Facebook to give Congress thousands of ads bought by Russians during election

Mark Zuckerberg says providing ads will ‘help government authorities complete the vitally important work of assessing what happened’ in the election

Facebook will provide to Congress the contents of 3,000 advertisements purchased by Russians during the 2016 US presidential race, Mark Zuckerberg announced on Thursday following weeks of scrutiny surrounding the social network’s potential role in influencing elections.

The CEO said in a Facebook live video on Thursday that the company would provide the controversial ads to government officials to support ongoing investigations in the US and as part of the social media company’s renewed efforts to protect the “integrity” of elections around the world.

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Instagram uses ‘I will rape you’ post as Facebook ad in latest algorithm mishap

After Guardian reporter Olivia Solon posted a screenshot of a profane email threat, it appeared on Facebook, encouraging viewers to follow her on Instagram

Instagram used a user’s image which included the text “I will rape you before I kill you, you filthy whore!” to advertise its service on Facebook, the latest example of social media algorithms boosting offensive content.

Related: Facebook to tighten ad targeting after antisemitic ‘fail’, says Sheryl Sandberg

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Facebook strategist rejects PM’s claim over extremist material

Counter-terrorism expert says that, contrary to Theresa May’s assertion, technology companies are treating the problem of terrorist content seriously

Facebook‘s senior counter-terrorism strategist has dismissed Theresa May’s demand that the company should go “further and faster” to remove material created by terrorists and their supporters, describing the claim that it does not do enough as unhelpful.

Artificial intelligence programs are being created to identify such material, and hundreds of people are employed to search for content that should be removed, said Brian Fishman, who manages the company’s global counter-terrorism policy.

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Tech’s push to teach coding isn’t about kids’ success – it’s about cutting wages

Today’s high tech wages threaten Silicon Valley’s bottom line. What better way to drive down coders’ pay than by investing in a new generation of cheap labor?

This month, millions of children returned to school. This year, an unprecedented number of them will learn to code.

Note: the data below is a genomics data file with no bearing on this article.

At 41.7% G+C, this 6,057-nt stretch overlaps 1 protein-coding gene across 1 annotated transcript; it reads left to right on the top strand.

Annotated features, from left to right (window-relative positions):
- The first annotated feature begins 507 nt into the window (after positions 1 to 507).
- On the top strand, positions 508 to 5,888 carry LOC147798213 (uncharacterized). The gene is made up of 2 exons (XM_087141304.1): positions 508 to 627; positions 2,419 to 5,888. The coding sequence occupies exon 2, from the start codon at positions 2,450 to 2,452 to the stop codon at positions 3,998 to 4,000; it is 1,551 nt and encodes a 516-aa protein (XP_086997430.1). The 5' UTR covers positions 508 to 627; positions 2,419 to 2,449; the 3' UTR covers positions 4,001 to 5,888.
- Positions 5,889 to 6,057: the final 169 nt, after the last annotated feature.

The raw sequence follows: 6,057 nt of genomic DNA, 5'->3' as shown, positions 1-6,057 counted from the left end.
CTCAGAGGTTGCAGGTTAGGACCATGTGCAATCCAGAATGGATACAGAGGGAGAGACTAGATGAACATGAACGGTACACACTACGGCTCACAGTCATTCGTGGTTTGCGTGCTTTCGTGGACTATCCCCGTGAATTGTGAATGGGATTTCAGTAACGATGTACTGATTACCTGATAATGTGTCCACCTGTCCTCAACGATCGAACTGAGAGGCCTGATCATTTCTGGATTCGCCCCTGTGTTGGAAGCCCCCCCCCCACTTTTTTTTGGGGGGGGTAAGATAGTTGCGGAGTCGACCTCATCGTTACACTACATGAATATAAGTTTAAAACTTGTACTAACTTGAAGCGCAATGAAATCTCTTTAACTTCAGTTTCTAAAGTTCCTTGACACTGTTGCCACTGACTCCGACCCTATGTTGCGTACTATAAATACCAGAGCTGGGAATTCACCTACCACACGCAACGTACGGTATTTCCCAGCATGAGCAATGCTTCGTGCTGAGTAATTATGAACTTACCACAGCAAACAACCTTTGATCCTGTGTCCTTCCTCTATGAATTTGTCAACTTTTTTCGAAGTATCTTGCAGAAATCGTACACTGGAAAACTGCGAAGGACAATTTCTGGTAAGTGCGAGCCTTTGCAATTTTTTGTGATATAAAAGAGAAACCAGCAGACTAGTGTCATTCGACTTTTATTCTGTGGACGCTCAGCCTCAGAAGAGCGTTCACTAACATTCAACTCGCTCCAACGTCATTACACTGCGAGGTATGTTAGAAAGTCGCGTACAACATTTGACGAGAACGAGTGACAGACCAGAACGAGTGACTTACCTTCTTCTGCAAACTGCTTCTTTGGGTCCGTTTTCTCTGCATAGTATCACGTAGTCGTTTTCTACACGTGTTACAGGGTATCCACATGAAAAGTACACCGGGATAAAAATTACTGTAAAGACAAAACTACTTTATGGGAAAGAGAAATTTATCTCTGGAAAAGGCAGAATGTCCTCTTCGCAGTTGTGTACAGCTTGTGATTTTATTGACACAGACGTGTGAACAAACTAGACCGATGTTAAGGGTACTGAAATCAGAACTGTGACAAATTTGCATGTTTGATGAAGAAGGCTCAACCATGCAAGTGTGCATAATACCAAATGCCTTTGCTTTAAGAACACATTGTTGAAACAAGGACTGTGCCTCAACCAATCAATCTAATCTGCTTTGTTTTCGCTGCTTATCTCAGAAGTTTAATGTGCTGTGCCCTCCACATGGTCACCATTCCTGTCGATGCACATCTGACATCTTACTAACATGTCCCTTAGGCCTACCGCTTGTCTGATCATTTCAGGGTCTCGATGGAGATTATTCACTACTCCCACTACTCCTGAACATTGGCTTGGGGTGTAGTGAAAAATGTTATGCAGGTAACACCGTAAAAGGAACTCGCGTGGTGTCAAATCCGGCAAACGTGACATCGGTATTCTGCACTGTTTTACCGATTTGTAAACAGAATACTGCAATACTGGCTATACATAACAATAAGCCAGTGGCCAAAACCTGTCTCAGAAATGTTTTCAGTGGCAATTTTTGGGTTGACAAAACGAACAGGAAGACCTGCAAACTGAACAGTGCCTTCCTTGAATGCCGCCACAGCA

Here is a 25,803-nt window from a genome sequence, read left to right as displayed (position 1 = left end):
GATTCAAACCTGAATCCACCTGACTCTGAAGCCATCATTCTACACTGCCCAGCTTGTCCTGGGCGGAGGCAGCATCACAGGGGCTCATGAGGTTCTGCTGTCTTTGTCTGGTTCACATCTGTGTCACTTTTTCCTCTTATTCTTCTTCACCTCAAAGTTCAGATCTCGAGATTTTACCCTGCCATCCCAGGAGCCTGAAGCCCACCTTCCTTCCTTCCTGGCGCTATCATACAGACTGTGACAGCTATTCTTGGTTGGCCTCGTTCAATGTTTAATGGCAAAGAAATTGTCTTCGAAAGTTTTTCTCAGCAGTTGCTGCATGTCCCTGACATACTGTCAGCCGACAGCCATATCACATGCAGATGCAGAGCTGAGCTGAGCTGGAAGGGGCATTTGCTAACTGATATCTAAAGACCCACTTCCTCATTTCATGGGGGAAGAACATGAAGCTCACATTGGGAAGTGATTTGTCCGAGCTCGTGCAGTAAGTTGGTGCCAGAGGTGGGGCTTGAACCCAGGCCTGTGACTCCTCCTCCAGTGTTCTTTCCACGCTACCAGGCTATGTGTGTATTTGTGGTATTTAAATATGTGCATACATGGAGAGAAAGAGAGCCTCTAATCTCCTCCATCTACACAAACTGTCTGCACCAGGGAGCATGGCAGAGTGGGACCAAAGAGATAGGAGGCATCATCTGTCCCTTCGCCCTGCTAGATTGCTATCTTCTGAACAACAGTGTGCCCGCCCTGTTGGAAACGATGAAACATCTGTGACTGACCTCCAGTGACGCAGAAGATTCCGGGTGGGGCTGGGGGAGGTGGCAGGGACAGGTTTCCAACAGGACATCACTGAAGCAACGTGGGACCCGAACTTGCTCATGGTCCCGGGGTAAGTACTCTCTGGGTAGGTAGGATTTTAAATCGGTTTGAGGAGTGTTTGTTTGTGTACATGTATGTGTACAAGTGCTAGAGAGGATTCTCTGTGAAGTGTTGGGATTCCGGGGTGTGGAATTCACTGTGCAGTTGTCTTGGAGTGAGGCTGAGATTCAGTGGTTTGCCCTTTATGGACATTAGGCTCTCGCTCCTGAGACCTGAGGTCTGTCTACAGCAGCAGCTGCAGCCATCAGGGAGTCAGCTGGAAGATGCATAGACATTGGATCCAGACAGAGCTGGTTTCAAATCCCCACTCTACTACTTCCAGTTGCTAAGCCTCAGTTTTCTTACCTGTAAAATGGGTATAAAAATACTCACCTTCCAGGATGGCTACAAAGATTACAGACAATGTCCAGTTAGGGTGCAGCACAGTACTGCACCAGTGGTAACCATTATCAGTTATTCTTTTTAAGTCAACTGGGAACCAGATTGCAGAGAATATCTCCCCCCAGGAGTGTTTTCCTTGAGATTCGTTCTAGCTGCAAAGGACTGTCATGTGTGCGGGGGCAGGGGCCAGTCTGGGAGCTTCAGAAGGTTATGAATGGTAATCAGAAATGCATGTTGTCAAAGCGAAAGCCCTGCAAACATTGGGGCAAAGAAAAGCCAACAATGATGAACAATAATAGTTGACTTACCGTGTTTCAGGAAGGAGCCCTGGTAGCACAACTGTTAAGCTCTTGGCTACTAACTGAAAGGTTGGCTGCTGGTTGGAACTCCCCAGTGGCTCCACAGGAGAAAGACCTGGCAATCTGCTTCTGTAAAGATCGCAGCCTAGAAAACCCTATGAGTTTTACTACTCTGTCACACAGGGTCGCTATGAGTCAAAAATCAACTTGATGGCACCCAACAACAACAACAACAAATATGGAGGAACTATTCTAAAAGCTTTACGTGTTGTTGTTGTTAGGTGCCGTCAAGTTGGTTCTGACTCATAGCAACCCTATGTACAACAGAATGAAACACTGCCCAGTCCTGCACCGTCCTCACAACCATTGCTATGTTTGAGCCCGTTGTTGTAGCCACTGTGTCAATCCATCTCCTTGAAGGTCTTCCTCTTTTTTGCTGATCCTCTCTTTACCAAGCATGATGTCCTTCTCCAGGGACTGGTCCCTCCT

Computer science courses for children have proliferated rapidly in the past few years. A 2016 Gallup report found that 40% of American schools now offer coding classes – up from only 25% a few years ago. New York, with the largest public school system in the country, has pledged to offer computer science to all 1.1 million students by 2025. Los Angeles, with the second largest, plans to do the same by 2020. And Chicago, the fourth largest, has gone further, promising to make computer science a high school graduation requirement by 2018.

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What does Google want with HTC’s smartphone business?

Google is acquiring a $1bn chunk of HTC’s smartphone arm, including 2,000 employees and access to intellectual property, as it bets big on hardware

Google has announced it’s acquiring a $1.1bn chunk of HTC’s smartphone business, and with it providing the once leading Taiwanese phone brand a much needed lifeline. But what does Google want with part of a smartphone business?

Google isn’t buying the whole of HTC, just a relatively large part of the Taipei-based company’s smartphone business and not its Vive virtual reality headset business. Google gains half of HTC’s research and development team – about 2,000 people – and a non-exclusive license for HTC’s intellectual property, allowing it to take advantage of some of HTC’s advances in smartphone technology.

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Can I give up my landline and use 4G broadband?

Paul gave up his broadband contract when he went travelling. Having survived using mobile, he wonders if he could do without a landline altogether

When we went travelling, we gave up our Virgin contract for an internet and TV package. We have been using Three’s “Feel at home” for mobile phone internet access on data roaming quite successfully. Now, going home, I am wondering about signing up for Three’s 40GB HomeFi. It has to cover our home internet needs – two computers, two mobile phones – in central Edinburgh. I’m not bothered about internet TV because we can get a new DVD player/Freeview HD recorder. Would this be feasible? Paul

The general answer is no. Today, most people are better off paying for a wired internet connection. The specific answer is: it depends.

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